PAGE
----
The Acheron Is Closing, and NYC's Live Music Scene will Never be the Same
The Acheron was more than just a venue. It was a welcoming oasis of metal, punk, and weirdness in a world that doesn't think we matter.
Earlier today, Brooklyn venue The Acheron announced its imminent closure, after six years of blood, sweat, tears, and spilled beer. The last show—with Wilt, Sauron, Nile, and Chain—will take place on July 9, and after that, the space will be used for some other, as-yet-to-be-determined purpose. Shows booked after that date will be moved, more will be added during the venue’s last three weeks, and the Anchored Inn—the Acheron’s sister enterprise next door—will carry out business as usual, providing food, booze, and big shots of tequila for us to drown our sorrows within.
The collective statement reads in part, “It is with a profoundly heavy heart that we have to announce July 9th will be the last show at the Acheron. As a result of numerous factors that are completely out of our control, the space can no longer be used for shows. The Anchored Inn will remain open, doing the glorious work of keeping the punks fed and drunk. We are endlessly grateful to all of our staff, along with (almost) every band and show-goer that has ever walked through these doors. When we started 6 years ago I don't think any of us imagined the Acheron would have grown into what it is now, and we feel very proud of all that we accomplished in that time. It has been a pleasure, and we mean that from the bottom of our hearts… Thank you to everyone that helped make this feel more than just a venue over the years. While we're all deeply saddened by the loss, we feel extremely proud, and privileged to have been able to do this for as long as we have. Please come find us at the bar, and let's have a drink. Viva 57!”
As the news began to spread, shared from punk to punk like directions to a basement show, all that could be heard—instead of the implied roar of distortion that usually accompanies any mention of Bushwick’s CBGB—was the hushed sound of thousands of hearts quietly breaking. Anyone who’d ever played a show there, or attended one, or even just wandered in off the street to see why so many punks and metalheads were gathered outside will tell you: the Acheron was—is—special. It was more than a venue. For so many of us, it was home.
Sure, the joint had an incredible track record when it came to booking lineups that stuck with you well after the lights went off—thanks to Bill Dozer, Dan O, and various outside promoters, everyone from Infest to Witchtrap to Subhumans to Raekwon (where he shouted out Queen and KISS in between shredding Wu Tang hits) has played the Acheron, and the venue more than earned its reputation as one of the only places in the city that’d let you throw a truly wild punk or metal show. Some of the most memorable shows I’ve ever seen have stormed across that small, utilitarian stage, from a secret Whitey Morgan gig to an insanely packed Eyehategod aftershow and Bleed the Pigs’ NYC debut. The venue offered ceaseless support for local bands like Anicon, Mortals Couch Slut, Syphilitic Lust, Tiger Flowers, Iron Force, and Trenchgrinder (with Dozer on axe) as well as to an impressive array of far-flung headliners, from a nonstop parade of Japanese hardcore punk bands (remember Death Side weekend?) to the Mexican Xibalba. What I’ll always remember most about the Acheron, though, even moreso than the music, is the camaraderie it fostered and the rock-solid community it built.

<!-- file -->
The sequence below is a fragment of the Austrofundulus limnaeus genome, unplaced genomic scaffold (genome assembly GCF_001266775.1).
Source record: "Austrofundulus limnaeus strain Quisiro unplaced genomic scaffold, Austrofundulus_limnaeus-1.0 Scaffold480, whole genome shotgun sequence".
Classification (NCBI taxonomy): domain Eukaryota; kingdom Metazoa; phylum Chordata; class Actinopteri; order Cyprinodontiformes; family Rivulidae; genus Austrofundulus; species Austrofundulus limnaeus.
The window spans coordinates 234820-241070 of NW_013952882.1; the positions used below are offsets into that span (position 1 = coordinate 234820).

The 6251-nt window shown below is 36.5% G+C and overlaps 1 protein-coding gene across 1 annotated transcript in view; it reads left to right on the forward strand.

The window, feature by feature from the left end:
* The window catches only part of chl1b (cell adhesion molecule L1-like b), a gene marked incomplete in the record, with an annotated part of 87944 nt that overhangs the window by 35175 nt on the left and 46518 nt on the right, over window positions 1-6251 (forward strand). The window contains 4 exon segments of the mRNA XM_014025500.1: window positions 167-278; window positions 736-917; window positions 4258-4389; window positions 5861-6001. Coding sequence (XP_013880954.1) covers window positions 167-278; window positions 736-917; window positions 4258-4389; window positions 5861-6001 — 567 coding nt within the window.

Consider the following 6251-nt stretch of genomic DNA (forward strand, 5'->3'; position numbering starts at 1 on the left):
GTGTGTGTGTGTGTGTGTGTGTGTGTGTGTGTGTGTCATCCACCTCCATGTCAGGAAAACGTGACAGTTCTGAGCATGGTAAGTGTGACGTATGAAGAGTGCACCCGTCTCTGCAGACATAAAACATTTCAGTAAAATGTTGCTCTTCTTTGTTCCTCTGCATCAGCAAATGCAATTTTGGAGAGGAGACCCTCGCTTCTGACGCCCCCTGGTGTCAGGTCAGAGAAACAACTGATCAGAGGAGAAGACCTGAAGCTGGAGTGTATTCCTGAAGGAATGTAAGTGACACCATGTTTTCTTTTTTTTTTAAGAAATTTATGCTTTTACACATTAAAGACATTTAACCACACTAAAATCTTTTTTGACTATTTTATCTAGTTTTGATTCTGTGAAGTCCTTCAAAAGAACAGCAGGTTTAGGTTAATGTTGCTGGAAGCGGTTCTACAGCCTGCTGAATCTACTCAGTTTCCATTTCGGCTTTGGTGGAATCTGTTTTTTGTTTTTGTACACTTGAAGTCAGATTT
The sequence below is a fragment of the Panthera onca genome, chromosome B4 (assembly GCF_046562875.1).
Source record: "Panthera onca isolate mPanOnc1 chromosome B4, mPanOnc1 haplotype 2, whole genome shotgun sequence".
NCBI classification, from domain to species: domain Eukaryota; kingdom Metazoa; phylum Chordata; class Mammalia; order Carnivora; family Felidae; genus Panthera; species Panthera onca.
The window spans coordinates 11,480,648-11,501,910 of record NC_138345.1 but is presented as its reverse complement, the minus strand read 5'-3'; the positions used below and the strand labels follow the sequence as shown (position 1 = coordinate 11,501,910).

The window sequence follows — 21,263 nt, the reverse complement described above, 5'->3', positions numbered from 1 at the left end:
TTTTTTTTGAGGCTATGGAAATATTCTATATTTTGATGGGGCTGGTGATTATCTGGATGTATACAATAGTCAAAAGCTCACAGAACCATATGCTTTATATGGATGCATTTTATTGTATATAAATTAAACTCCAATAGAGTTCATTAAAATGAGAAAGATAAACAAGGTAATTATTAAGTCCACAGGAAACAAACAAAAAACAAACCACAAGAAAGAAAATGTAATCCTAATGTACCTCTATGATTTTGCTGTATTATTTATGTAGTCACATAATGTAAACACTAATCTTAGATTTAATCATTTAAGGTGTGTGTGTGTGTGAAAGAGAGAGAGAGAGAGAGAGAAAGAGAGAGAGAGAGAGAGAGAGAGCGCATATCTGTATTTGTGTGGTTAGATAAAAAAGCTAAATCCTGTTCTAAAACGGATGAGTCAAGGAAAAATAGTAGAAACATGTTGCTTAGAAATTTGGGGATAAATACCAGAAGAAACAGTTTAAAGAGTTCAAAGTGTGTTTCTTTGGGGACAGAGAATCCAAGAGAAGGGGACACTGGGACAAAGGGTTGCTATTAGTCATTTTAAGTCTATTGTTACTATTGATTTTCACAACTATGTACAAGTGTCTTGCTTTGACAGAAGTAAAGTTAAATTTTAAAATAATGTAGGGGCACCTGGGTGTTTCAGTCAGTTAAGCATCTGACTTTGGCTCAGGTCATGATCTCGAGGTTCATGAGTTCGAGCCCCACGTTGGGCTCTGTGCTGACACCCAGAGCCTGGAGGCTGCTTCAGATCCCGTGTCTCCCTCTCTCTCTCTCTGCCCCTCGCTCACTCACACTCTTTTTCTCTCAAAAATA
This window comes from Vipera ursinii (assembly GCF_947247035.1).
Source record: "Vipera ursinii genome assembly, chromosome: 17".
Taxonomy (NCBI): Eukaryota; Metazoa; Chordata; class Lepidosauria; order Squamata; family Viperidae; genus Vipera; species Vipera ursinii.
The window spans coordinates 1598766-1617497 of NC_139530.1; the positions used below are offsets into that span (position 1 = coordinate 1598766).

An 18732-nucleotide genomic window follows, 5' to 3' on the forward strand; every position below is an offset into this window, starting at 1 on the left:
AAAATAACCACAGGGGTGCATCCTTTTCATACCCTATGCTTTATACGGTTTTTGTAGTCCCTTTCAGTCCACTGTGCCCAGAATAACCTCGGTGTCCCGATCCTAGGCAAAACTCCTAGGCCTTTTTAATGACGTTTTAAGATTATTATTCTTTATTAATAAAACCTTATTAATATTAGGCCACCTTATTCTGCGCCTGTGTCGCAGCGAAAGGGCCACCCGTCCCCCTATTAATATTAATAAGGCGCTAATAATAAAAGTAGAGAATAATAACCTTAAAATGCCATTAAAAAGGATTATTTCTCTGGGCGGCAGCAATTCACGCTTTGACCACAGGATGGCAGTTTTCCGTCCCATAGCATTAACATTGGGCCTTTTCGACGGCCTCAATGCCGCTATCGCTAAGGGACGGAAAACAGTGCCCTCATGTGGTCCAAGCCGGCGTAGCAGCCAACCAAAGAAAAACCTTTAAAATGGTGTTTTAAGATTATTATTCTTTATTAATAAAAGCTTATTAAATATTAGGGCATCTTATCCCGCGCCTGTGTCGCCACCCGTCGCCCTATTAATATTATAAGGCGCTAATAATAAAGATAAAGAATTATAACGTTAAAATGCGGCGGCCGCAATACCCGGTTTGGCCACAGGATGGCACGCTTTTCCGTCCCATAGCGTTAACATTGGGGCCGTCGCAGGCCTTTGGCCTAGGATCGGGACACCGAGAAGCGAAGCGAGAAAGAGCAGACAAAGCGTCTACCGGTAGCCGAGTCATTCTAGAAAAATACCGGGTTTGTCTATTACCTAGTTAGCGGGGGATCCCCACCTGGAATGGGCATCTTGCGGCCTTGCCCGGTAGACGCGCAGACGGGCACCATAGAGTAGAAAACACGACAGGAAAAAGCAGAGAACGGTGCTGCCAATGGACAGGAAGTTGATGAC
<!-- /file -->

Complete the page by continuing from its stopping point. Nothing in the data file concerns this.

It seemed like 75 percent of the Brooklyn metal/punk community worked there, because as long as you were trustworthy and could get shit done, you were welcomed into the family—and it was a big family. Like so many other people, I’ve booked shows there, I’ve hosted bands that played there, I’ve worked the door there, I’ve bartended there, I’ve swept the floor and cleaned the bathrooms there. When my other half and I moved back to Brooklyn from the UK three years ago, the Acheron gave him a job, and helped us navigate our life here together; he still works there, and I shudder to think of where we’d be without them. I drank here (both back when the booze was hidden the end of that weird hallway, and now that it’s got a proper bar with lights and Bill’s Jager machine), celebrated birthdays (remember when Al nearly set his hair on fire?) and funerals here; I’ll not soon forget the silence that greeted Lemmy’s memorial service as dozens of us watched, whiskey in hand, united in grief.
I’ve spent more time and blasted more brain cells here than anywhere else in New York City. It was the first place I found after I moved to NYC, post-college, that truly made me feel like I could make it here. Losing the Acheron hurts more than I can really put into words, and I know that there are many, many others out there who feel the same way.
It seems like another venue closes every week here now, and a cynic could say that it doesn’t matter, than venues are just empty spaces, boxes that can be uprooted and replanted anywhere without any real effect. Those people are assholes, and the Acheron proved them wrong, night after night. It was a place for punks, by punks (and metalheads, and goths, and noise types, and so on—if you liked it loud, fast, heavy, or weird, the Acheron had you covered). It was more than just a venue. It was a welcoming oasis of metal, punk, and weirdness in a world that doesn't think we matter.
And, now that it’s gone, New York City’s music scene will never be the same. The Acheron family will remain, the Anchored Inn will still serve frozen drinks, and its architects will continue their much-needed work, but the physical space—the stage, the bar, the sound booth, the wooden bench Frank always stood on, even the bathrooms—are a heavy loss for the city, and all within who appreciate loud, live music.
May its memory live on: Viva 57!
Kim Kelly is in mourning on Twitter.